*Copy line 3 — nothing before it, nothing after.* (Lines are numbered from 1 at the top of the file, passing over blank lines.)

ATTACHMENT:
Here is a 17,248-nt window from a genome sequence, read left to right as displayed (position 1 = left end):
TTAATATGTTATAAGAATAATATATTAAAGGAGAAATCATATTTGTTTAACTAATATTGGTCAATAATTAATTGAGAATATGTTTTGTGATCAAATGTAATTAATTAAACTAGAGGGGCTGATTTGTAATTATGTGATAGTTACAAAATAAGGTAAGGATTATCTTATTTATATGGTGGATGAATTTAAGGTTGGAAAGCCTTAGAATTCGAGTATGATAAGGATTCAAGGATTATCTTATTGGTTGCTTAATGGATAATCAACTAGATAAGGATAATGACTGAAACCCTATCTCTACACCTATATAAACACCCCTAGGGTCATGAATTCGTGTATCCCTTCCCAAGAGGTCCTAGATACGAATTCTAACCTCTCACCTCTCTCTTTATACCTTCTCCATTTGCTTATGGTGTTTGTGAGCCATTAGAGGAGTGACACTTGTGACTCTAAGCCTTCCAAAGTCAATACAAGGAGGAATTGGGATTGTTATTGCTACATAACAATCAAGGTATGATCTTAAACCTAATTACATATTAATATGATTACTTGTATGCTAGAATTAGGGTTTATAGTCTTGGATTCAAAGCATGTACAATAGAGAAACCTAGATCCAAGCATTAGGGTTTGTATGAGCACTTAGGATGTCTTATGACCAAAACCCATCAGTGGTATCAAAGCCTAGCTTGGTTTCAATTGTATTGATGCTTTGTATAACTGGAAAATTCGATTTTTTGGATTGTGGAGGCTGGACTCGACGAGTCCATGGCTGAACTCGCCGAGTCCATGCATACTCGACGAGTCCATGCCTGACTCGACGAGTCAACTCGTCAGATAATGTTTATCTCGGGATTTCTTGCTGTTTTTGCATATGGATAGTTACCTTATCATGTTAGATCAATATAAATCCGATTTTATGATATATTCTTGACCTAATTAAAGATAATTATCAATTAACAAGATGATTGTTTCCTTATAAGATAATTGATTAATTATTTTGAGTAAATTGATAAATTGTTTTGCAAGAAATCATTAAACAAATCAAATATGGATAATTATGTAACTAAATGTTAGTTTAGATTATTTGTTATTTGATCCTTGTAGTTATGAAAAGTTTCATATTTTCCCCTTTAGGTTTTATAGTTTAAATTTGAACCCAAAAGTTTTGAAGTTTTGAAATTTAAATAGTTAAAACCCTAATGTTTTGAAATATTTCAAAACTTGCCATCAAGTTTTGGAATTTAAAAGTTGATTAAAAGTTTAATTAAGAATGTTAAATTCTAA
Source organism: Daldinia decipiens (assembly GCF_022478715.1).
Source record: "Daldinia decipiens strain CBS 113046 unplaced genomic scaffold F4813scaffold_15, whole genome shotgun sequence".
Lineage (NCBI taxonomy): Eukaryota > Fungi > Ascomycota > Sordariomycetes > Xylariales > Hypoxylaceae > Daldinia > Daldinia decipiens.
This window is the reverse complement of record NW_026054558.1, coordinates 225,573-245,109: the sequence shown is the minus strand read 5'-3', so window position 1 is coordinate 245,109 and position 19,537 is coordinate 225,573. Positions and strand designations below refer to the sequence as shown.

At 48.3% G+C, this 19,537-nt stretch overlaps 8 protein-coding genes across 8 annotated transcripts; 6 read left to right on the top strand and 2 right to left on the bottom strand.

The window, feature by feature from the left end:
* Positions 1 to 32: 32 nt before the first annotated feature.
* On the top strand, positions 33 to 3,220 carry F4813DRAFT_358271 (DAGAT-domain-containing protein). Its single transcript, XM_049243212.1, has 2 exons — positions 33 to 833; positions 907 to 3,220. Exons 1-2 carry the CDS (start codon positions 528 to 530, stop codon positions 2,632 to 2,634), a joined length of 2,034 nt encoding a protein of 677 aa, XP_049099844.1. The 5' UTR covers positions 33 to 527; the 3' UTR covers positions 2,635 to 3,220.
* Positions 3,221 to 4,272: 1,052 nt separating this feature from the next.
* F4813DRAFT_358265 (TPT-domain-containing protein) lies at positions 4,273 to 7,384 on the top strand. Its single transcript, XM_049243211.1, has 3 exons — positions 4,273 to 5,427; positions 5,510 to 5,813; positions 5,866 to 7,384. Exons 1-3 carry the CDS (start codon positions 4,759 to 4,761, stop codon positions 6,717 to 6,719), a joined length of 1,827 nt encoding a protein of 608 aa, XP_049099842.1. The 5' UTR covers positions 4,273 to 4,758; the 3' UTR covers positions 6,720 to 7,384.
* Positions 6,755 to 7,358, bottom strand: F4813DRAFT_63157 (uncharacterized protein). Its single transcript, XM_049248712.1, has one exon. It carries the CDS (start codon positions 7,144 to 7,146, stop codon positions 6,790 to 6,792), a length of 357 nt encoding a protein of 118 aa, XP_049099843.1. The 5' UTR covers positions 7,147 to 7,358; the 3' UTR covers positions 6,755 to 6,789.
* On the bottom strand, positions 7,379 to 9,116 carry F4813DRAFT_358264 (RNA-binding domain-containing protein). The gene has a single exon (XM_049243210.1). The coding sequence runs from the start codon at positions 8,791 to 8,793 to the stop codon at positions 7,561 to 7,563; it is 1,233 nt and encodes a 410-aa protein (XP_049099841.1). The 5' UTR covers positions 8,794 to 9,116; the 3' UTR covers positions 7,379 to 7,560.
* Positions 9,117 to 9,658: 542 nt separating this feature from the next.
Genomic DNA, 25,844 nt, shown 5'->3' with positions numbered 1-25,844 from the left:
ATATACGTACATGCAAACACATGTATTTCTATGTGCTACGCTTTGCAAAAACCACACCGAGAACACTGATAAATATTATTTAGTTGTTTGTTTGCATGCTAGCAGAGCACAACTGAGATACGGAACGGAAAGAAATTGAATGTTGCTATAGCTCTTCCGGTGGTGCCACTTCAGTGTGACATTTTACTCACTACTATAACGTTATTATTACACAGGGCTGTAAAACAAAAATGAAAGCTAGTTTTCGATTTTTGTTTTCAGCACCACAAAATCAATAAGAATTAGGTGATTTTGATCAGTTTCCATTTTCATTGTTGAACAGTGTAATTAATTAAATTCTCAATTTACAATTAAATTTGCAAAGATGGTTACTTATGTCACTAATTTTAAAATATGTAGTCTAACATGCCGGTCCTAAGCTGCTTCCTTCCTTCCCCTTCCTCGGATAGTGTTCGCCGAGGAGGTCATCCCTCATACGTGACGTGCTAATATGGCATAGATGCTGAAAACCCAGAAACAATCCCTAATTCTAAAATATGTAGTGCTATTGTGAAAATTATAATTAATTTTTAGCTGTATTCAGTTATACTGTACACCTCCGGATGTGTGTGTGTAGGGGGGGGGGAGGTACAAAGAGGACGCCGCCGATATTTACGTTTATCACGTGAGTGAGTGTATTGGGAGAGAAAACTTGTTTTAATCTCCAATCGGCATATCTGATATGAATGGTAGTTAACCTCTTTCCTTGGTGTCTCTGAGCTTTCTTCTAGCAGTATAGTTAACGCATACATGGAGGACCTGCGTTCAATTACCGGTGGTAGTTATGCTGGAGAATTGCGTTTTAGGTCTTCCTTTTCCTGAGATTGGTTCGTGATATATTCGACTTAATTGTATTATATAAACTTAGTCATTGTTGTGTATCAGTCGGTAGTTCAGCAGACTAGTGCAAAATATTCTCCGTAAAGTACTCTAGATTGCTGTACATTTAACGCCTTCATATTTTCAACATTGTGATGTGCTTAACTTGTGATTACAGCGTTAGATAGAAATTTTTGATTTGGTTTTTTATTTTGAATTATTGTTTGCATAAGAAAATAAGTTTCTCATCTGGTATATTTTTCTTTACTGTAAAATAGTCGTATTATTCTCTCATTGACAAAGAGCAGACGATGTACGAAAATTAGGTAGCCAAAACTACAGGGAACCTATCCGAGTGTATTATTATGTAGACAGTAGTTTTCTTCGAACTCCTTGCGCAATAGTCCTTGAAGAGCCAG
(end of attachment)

Source organism: Daldinia decipiens (assembly GCF_022478715.1).